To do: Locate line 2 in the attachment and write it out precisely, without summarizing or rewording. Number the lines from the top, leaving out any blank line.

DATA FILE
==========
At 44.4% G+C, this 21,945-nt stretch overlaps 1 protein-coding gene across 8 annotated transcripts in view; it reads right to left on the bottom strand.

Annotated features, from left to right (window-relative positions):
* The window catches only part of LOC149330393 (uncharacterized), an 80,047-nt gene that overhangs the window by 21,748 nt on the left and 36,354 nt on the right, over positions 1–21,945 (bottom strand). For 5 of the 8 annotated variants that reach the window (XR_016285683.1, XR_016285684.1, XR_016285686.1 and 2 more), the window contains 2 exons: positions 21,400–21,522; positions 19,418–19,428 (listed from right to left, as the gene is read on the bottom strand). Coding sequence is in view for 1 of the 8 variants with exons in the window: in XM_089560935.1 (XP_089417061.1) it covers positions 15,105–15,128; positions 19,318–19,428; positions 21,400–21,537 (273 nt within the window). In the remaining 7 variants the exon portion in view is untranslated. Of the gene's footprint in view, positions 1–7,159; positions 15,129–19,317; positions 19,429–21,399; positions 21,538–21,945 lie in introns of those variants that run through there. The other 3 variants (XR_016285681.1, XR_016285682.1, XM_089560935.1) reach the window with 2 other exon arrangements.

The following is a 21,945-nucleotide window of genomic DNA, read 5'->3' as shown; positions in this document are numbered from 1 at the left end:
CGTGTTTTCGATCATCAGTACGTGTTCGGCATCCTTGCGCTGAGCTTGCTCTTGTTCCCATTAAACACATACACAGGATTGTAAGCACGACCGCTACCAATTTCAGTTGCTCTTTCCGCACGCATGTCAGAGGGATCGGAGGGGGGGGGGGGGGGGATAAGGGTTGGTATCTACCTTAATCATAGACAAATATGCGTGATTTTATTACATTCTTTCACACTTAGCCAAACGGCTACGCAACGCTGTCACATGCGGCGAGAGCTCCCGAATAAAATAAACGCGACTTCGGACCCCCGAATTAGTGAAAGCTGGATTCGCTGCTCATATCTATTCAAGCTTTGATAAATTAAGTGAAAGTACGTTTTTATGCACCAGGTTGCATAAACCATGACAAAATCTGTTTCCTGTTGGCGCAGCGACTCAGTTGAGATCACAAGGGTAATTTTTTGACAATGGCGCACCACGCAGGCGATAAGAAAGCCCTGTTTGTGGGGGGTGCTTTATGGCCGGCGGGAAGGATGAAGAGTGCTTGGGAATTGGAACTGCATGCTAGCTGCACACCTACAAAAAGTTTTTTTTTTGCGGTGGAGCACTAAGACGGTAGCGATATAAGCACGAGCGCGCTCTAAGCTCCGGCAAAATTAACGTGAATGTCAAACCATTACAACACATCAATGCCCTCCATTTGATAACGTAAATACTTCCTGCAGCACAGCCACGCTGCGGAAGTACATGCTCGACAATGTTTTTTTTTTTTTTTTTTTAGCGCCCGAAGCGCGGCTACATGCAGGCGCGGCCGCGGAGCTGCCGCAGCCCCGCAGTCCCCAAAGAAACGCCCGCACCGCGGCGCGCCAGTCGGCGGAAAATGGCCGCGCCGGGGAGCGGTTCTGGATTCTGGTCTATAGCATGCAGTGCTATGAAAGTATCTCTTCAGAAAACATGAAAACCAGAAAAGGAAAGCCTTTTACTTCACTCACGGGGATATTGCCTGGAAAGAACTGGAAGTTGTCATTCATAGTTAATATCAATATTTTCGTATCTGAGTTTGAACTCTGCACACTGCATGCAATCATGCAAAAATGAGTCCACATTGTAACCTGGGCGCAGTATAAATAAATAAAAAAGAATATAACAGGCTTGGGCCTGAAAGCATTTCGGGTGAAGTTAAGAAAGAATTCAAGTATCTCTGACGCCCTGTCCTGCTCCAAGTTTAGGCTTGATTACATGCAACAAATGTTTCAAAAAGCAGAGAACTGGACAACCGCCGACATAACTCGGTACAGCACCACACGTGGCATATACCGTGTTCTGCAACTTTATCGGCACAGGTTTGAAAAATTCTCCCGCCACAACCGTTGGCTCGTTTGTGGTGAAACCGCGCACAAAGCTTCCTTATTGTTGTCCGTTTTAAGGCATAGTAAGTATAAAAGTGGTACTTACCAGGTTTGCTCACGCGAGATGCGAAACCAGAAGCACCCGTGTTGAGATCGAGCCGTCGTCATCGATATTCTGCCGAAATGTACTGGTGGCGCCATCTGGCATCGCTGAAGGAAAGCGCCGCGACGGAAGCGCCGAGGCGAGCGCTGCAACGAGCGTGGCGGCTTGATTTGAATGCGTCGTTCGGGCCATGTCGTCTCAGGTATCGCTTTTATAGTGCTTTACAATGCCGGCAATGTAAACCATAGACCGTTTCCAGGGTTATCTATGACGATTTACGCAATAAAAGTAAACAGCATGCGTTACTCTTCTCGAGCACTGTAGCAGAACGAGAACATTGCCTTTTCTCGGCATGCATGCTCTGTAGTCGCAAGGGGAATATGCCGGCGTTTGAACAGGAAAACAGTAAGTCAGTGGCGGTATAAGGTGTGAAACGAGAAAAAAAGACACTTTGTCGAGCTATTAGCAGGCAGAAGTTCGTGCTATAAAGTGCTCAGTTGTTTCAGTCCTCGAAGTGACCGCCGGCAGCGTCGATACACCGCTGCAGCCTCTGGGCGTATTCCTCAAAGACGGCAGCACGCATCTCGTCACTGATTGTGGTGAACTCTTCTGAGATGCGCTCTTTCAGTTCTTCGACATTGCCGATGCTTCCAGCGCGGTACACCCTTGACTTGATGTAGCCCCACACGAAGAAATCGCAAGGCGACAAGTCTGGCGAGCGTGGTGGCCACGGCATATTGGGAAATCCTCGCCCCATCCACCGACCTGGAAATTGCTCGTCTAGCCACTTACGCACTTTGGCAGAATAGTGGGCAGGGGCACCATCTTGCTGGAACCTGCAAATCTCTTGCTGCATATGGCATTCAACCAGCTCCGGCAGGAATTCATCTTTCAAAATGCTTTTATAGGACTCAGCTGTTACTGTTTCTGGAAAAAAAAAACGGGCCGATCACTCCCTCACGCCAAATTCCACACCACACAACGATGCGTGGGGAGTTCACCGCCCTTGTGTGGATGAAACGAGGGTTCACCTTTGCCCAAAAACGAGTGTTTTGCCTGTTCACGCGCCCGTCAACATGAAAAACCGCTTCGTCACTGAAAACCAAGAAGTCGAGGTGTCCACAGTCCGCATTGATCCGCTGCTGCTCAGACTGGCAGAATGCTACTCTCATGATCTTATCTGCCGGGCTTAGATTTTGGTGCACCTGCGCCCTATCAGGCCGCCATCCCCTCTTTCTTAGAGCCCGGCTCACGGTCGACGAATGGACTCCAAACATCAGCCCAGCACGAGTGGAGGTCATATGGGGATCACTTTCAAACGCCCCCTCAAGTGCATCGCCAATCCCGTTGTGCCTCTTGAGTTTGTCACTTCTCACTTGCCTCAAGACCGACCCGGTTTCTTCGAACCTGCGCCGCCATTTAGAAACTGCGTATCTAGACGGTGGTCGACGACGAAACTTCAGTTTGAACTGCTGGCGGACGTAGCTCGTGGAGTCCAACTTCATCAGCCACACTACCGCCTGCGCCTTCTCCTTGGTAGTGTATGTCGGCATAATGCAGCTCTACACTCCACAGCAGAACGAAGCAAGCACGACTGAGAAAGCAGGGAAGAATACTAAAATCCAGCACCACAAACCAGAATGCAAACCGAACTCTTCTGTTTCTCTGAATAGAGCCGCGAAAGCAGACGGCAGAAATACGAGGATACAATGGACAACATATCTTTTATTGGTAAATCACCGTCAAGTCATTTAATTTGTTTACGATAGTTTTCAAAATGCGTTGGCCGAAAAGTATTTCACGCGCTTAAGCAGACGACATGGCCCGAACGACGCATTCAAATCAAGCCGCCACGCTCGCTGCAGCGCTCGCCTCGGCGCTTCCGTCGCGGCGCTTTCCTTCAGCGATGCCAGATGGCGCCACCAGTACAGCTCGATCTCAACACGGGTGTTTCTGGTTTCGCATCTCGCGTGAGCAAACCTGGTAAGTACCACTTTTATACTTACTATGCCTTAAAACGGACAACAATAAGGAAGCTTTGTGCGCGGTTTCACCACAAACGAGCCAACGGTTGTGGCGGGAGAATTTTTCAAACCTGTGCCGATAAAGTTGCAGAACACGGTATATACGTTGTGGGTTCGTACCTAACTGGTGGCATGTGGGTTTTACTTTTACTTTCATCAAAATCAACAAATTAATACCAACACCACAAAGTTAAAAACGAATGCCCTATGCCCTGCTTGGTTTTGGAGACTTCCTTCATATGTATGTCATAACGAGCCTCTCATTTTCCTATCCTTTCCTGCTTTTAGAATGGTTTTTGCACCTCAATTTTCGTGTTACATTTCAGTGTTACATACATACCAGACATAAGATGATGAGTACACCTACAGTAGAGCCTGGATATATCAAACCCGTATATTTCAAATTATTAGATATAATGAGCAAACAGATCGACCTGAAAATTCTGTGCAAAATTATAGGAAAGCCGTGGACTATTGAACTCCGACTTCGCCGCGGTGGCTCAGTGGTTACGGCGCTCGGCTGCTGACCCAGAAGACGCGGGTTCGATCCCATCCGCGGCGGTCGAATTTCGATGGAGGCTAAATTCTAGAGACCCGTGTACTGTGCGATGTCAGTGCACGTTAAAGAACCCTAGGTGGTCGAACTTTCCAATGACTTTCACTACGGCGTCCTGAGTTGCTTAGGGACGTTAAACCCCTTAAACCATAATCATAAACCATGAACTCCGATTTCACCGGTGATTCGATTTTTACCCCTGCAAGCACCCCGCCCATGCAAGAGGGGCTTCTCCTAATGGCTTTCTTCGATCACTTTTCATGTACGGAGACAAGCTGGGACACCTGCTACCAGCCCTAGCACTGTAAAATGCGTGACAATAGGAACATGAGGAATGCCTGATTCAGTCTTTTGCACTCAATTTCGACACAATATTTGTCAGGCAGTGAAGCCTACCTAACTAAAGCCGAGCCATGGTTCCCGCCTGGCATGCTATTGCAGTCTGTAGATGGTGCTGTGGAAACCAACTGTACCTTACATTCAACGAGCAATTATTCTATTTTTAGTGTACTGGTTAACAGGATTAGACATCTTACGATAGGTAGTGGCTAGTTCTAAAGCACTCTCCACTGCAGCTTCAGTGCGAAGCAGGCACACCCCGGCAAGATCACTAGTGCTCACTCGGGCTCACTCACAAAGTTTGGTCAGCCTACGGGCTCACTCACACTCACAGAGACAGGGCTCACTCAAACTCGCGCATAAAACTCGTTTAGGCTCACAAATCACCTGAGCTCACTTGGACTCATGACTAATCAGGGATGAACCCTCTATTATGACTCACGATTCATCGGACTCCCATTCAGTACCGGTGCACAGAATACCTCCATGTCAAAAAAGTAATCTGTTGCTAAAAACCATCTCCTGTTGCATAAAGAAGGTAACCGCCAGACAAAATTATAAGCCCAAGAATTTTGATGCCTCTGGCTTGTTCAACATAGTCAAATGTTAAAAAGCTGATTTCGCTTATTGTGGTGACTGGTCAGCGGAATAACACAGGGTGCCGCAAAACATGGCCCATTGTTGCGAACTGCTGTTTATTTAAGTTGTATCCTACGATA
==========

Annotated features, from left to right (window-relative positions):